The Mido Baroncelli Caliber 80 Chronometer Si
If you mention the world “silicon” quite often during the day, chances are that you are either a chemist or that you are employed in the watch-making sector. My ironic provocation is not far from reality though; silicon overwhelmingly entered the world of watch-making a few years ago thanks to its anti-magnetic properties that have made it the ideal material to replace the balance springs made of metal and improve the chronometric precision. From then on, it was an unstoppable crescendo that has seen silicon quickly move from the high-end range to the medium-end/lower-end range.
Its presence is no longer news, quite the opposite actually as it is usually pointed out when this new technology is not being used. It is a piece of news that definitely stands out when you start seeing silicon being used in the market’s accessible luxury segment and that means that its manufacturing on a large scale has reached its maturity. MIDO used this material on its MIDO Baroncelli Caliber 80 Chronometer Si; a timepiece that, both by design and name, is a full tribute to Italy. The MIDO Baroncelli is MIDO’s most classic proposal, it is the simplest, uncluttered and fresh timepiece that the brand has ever launched and the matted-white-dial-version is an additional step beyond this concept.
This timepiece is not MIDO’s most vintage variation – if you are looking for that, your best bet would be looking among the models of the Commander collection with the Milano mesh – but MIDO is a brand, whose language is projected into the future and, in my opinion, it is heading that way more and more. It was born at the beginning of the 20th century – a time when architecture started talking a more modern and avant-garde language – and that probably had a big impact on the personality-defining process of this brand.
Both the case and the bracelet are entirely made of polished stainless-steel. The case features a two-level-bezel that is quite common among high-end three-hands-timepieces and very popular mainly on 38mm and 39mm cases that used to be in fashion at the beginning of the 80s. The hands sport a dauphine-inspired style and are extremely thin; it is actually amazing how, the brand’s designers, focus on thinning shapes and make their watches some sort of readability examples; a basic requirement that every single MIDO timepiece must fulfill.
The bracelet creates quite a strong aesthetic contrast with the case and the dial, almost to a breaking point. It is a hybrid version between a classic Milano mesh and an Engineer II-type bracelet that is quite common on the other side of the ocean. The difference lies in the number of links; they are five on the Engineer bracelet while they are seven on the MIDO’s one that is definitely thinner and buckles up with a hidden dual deployment clasp sporting the engraved MIDO logo (in my opinion, a slightly smaller font would have worked out better here).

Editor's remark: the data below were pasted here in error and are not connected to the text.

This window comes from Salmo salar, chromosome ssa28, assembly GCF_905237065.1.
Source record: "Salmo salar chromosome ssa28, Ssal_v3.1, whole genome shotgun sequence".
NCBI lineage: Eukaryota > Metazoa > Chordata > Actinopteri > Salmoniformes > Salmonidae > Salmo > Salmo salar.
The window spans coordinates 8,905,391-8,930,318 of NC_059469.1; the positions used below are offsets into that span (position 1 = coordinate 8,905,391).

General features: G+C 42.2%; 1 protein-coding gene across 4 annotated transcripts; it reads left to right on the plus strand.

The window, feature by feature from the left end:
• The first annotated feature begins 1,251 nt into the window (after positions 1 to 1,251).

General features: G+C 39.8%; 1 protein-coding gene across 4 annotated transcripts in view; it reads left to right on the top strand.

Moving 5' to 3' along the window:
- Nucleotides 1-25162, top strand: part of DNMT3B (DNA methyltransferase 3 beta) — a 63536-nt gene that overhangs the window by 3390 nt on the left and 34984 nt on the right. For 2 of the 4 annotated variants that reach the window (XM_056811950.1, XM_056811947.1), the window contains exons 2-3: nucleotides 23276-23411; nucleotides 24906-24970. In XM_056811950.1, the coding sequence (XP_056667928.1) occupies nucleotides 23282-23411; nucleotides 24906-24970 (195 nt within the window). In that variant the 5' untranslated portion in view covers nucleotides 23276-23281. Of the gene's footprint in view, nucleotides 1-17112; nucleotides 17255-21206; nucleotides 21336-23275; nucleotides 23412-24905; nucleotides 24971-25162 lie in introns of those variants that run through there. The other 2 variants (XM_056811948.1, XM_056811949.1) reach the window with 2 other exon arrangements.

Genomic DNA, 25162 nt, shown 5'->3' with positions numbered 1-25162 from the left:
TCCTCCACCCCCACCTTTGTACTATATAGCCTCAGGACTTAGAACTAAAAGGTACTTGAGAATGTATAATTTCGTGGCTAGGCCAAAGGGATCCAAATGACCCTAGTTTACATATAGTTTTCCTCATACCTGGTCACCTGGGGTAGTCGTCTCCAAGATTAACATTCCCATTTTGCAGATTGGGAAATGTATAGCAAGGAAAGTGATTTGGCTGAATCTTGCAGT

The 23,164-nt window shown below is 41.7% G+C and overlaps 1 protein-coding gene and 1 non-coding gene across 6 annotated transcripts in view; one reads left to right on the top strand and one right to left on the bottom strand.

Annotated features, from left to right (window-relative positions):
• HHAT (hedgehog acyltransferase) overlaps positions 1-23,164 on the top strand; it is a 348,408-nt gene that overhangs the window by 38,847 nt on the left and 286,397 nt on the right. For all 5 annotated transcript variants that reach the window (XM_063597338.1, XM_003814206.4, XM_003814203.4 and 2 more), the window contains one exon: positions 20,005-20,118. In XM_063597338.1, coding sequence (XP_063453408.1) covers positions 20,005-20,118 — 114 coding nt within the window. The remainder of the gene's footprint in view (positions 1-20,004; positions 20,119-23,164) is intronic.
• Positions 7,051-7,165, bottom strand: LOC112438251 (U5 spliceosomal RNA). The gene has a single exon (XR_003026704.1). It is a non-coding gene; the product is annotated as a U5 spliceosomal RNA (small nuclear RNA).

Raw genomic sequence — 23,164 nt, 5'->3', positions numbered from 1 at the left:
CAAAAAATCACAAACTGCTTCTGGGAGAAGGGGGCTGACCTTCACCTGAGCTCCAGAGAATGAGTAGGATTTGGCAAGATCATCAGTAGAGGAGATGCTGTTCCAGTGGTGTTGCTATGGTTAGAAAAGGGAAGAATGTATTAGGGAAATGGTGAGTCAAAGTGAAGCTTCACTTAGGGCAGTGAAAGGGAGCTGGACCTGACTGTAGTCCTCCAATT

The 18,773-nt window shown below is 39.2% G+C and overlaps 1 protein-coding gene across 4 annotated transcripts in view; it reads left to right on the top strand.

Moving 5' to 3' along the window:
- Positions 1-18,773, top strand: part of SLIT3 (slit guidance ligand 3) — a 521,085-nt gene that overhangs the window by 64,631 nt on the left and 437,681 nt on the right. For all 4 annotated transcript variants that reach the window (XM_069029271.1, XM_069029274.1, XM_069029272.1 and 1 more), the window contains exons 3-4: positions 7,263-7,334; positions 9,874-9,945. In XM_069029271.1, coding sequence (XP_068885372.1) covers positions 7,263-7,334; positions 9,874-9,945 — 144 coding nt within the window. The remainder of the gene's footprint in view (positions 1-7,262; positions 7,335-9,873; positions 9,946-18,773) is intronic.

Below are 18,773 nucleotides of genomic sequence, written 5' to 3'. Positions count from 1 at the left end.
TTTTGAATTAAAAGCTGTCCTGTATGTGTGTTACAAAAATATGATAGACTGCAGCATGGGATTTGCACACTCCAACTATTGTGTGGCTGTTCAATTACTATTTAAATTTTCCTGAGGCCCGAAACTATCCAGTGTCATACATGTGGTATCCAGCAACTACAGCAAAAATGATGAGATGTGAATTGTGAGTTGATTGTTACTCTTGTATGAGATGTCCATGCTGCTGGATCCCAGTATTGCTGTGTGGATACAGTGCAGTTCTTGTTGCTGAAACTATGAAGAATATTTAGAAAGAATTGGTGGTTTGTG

The caliber 80 is not a brand new addition but the use of a silicon-made balance spring in 2016 is; this equips the time-only caliber with the most advanced specifications of this category, namely 80 hours of power reserve (longer than the usual three days) and a chronometer certification too. This result is due to the concrete developmental impulse of the ETA calibers and clearly shows why the group decided not to provide other brands with its own movements.
Moreover, the MIDO Baroncelli Caliber 80 Chronometer Si’s caliber is polished and equipped with blued screws, the automatic winding rotor features a Cotes de Genève decoration; a characteristic that makes it more appealing from an aesthetic point of view and more in line with the look of the case and the bracelet. The MIDO Baroncelli Caliber 80 Chronometer Si is a timepiece that is comfortable to wear, it is thin and quite rewarding when it comes to its finishing lines and design – a small note from my side; I would have made the bracelet on such a neat case, slightly less invasive from an aesthetic point of view -. This watch is MIDO’s mission statement within the most fought-over market’s segment and its product value/positioning ratio (1,000 euros) is quite a difficult one to beat.
(Photo credit: Horbiter's proprietary photo-shooting)
Gaetano C @Horbiter